On the last day of July, the art world awoke to a disturbance in the Force. The New York Times announced that Lisa Dennison, the director of the Guggenheim Museum since only 2005, would be leaving to become executive vice-president for Sotheby’s North America. Dennison wasn’t the best director around; she may have been only a puppet. But she was capably playing the role of Gerald Ford to this troubled institution, helping to bring the Guggenheim back from its seventeen-year nightmare under the reign of Thomas Krens. This self-styled shah of culture and franchising has been described as “cold, distracted, and rarely on hand.” I would add reckless, destructive, myopic, and misguided.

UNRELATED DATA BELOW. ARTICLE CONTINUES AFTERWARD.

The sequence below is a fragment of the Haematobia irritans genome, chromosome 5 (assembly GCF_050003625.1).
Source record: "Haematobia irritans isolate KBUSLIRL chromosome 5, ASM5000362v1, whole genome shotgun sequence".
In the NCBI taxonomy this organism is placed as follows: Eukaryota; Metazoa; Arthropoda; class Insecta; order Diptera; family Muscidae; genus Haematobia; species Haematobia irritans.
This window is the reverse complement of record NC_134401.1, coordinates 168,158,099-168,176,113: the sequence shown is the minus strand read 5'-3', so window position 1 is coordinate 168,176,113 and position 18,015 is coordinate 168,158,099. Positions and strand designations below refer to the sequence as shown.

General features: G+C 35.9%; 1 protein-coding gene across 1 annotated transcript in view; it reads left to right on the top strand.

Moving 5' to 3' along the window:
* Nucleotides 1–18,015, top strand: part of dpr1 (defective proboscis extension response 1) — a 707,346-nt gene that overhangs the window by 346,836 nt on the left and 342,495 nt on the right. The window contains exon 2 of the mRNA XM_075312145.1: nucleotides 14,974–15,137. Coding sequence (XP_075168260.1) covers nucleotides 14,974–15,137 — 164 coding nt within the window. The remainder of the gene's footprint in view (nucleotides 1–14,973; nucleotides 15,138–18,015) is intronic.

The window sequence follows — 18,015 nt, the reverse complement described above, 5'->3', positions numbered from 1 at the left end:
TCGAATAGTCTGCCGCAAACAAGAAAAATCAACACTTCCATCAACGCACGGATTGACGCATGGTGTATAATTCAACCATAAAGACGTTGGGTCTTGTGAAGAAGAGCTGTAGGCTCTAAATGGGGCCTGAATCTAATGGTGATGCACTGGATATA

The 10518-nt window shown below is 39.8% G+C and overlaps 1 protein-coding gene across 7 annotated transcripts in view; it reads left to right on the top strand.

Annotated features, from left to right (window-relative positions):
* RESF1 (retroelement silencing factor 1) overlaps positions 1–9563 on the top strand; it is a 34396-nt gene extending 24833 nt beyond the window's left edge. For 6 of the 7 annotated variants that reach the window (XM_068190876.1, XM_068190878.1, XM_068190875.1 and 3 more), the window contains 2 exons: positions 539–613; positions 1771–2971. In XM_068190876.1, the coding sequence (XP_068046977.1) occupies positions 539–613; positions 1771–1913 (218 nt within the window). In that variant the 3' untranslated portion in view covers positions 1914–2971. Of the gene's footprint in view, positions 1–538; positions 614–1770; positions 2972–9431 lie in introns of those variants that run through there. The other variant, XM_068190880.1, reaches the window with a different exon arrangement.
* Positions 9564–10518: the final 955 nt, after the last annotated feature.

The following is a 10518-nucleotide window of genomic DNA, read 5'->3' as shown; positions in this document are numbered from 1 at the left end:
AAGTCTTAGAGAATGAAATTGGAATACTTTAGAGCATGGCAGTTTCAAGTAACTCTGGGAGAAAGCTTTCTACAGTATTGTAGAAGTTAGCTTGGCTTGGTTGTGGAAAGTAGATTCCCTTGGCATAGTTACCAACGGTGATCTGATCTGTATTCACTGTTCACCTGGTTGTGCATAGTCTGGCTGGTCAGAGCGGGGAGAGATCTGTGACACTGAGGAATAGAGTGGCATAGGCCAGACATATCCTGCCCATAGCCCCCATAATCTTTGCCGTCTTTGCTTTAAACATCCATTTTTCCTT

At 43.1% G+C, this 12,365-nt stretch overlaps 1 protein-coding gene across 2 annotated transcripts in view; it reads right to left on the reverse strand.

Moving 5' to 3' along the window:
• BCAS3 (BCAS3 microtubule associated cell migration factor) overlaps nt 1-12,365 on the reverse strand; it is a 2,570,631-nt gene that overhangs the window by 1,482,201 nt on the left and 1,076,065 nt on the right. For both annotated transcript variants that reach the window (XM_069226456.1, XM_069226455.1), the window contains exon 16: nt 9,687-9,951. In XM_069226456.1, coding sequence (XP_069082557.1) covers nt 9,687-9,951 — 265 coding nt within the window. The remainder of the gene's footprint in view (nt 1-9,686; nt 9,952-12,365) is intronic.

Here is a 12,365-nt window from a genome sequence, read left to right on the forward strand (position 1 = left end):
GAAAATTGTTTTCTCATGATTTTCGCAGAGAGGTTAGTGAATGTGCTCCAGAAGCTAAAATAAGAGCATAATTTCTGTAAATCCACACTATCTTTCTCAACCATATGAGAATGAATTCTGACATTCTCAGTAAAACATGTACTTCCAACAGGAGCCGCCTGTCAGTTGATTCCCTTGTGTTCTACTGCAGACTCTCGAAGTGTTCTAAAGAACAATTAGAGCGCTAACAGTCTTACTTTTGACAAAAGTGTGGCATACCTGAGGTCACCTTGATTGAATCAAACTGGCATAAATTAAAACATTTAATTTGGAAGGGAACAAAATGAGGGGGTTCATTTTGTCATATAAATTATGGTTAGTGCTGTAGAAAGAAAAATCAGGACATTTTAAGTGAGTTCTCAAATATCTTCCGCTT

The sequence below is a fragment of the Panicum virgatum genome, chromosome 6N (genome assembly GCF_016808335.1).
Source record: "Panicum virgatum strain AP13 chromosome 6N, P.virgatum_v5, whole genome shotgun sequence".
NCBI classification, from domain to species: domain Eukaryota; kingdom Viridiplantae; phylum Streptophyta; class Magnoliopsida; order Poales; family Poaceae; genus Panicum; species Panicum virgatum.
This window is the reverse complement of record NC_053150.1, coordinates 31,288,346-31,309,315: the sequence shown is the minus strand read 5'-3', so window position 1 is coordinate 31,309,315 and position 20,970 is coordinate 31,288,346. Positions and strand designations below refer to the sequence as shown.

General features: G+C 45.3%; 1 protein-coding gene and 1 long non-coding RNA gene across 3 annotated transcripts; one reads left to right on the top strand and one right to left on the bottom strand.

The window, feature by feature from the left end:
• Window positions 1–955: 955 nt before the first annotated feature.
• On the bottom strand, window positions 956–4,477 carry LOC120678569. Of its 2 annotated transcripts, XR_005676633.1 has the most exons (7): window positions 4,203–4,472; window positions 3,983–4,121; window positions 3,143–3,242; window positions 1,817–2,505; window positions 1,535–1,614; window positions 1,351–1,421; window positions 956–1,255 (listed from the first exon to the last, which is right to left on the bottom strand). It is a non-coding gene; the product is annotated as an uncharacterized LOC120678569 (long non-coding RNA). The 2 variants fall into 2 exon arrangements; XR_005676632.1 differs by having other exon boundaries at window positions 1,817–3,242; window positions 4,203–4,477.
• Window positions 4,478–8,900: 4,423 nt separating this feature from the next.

Since Krens took over in 1988, the air around art at the Guggenheim has been distorted and toxic. Yet since he left his directorship in 2005 to run the Guggenheim Foundation, which oversees all five museums (New York, Venice, Berlin, Bilbao, Las Vegas), the institution has shown auspicious signs of actually putting his tenure behind it. Under Dennison, the specialized but scintillating collection of early-twentieth-century art was intelligently reinstalled so that batches of excellent women and lesser-known artists are featured alongside the big guns. Very good contemporary exhibitions have taken place, most recently this summer’s smart show of recent acquisitions and art from the permanent collection. Curated by Kevin Lotery, Ted Mann, and Nat Trotman (under the supervision of Nancy Spector), this sampler was loaded with serendipitous juxtapositions, and showed the Guggenheim shunning spectacle and stressing art again. The soon-to-open Richard Prince survey could be really good, and this winter’s Cai Guo-Qiang retrospective, as well as other exhibits in the works, are all good signs.